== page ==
Hawley said that Congress should investigate voter fraud allegations and make sure that future elections are secure. According to the Missouri Republican, both chambers have failed to act in an appropriate manner.
"For these reasons," Hawley continued, "I will follow the same practice Democrat members of Congress have in years past and object during the certification process on Jan. 6 to raise these critical issues."
Hawley noted that Democrats objected during the 2004 and 2016 elections "in order to raise concerns" about election integrity. "They were praised by Democratic leadership and the media when they" objected, Hawley added, saying that they "were entitled to do so" and Republicans concerned about election integrity in the Nov. 3 election "are entitled to do the same."
For the past several weeks, Rep. Mo Brooks (R-Ala.) and other House GOP lawmakers have pledged to object to the counting of the Electoral College votes during the Joint Session of Congress. Their effort requires a senator and a House member that would trigger a series of debates before a vote on whether to certify a state's Electoral College votes is held.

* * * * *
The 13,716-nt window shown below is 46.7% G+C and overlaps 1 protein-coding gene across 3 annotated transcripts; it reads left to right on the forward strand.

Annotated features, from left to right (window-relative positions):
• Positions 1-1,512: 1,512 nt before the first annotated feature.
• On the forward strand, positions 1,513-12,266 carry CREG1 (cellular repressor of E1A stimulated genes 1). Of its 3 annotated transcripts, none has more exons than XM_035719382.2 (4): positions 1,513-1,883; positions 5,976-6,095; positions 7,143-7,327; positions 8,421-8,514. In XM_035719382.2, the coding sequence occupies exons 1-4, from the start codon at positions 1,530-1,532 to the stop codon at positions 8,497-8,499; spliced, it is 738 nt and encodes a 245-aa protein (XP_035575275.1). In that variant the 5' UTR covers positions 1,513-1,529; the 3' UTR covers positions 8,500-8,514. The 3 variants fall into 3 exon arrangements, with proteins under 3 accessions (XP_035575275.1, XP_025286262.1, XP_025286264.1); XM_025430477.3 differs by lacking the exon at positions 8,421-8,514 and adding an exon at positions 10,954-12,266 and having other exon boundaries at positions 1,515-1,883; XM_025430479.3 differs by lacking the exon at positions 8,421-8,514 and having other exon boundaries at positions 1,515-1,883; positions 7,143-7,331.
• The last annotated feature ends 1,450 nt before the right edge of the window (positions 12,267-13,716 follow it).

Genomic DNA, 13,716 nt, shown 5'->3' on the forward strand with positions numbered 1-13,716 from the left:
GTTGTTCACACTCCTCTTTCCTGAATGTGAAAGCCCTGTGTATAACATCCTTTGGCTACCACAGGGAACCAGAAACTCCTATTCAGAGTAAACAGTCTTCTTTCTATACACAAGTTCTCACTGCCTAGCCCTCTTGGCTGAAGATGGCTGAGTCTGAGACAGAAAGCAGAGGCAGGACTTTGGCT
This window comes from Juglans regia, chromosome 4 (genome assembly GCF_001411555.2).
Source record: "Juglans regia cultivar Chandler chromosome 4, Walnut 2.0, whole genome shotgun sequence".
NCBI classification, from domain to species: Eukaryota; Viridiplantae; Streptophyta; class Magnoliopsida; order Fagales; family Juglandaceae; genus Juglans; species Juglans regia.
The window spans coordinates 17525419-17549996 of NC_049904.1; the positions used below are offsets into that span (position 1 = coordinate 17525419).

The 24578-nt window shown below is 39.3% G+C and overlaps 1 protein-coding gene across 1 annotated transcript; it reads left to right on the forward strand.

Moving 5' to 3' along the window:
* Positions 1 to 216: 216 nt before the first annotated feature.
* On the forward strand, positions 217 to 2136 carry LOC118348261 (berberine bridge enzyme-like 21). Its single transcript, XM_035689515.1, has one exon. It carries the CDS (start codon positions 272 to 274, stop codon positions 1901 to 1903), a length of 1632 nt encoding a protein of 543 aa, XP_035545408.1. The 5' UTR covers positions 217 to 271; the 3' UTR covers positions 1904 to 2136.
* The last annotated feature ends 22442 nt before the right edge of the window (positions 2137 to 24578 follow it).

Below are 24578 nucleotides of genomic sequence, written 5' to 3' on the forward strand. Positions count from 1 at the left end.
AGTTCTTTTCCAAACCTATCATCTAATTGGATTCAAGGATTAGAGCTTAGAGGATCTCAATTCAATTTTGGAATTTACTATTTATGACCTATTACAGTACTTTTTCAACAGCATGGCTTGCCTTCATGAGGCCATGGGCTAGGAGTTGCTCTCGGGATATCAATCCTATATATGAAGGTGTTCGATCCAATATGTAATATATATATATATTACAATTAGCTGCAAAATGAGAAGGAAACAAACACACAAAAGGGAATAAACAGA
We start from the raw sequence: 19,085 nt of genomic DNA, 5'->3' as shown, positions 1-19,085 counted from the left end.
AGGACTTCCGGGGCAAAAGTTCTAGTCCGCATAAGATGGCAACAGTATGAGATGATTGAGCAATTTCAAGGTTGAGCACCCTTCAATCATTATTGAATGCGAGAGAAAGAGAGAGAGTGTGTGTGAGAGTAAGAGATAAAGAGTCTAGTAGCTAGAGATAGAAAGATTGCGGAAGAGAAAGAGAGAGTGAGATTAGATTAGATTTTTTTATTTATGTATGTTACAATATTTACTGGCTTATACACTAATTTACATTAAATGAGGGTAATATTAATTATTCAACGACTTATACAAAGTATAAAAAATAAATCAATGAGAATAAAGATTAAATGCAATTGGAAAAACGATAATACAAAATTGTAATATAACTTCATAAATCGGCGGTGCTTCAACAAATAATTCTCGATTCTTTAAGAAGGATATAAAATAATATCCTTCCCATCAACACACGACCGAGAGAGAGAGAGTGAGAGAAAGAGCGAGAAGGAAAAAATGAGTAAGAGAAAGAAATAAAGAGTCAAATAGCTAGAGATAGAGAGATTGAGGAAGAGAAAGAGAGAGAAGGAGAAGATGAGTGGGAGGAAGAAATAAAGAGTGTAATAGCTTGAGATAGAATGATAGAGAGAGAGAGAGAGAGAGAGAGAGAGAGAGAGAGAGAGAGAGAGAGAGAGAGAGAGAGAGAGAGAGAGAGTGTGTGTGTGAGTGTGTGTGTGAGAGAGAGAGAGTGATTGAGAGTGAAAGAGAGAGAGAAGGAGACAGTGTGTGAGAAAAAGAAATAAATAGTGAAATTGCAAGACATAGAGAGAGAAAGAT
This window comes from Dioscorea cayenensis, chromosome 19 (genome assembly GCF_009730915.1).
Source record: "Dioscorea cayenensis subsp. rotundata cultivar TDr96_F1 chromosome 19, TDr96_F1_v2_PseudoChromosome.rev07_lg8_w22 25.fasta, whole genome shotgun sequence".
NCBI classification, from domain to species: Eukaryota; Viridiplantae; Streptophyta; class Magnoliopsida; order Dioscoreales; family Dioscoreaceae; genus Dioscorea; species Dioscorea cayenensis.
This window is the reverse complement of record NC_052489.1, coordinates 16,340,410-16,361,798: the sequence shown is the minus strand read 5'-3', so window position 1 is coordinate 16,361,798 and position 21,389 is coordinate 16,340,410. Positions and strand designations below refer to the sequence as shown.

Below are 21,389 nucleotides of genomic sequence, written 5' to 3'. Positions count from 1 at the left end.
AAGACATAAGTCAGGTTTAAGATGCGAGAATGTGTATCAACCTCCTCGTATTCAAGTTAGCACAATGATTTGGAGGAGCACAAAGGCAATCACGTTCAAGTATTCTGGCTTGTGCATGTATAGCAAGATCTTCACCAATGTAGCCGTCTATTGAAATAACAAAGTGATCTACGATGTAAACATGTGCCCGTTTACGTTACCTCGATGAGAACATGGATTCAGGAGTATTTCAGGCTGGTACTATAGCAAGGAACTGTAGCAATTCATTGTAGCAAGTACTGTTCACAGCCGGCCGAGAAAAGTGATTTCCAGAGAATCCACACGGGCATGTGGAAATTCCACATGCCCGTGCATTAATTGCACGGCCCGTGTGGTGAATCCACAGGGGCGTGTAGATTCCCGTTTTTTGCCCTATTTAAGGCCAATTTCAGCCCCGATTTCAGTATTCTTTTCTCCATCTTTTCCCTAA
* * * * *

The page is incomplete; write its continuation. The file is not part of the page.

Some members of the GOP leadership, including Majority Whip John Thune (R-S.D.), have said their efforts are doomed to fail. And over the past weekend, Rep. Adam Kinzinger (R-Ill.), in comments widely publicized by news outlets, referred to Brooks’s effort as “a scam.”
And, according to anonymously sourced reports, Senate Majority Leader Mitch McConnell (R-Ky.) told GOP senators that they should not take part in the House GOP-led effort on Jan. 6. Another Republican, Sen. John Cornyn (R-Texas), said the attempt to challenge the votes is an improbable one.
But Brooks, for his part, indicated that "dozens" of House members back the effort. “We’re going to sponsor and co-sponsor objections to the Electoral College vote returns,” Brooks told Fox News on Dec. 28.
The new Congress is slated to be sworn in on Jan. 3.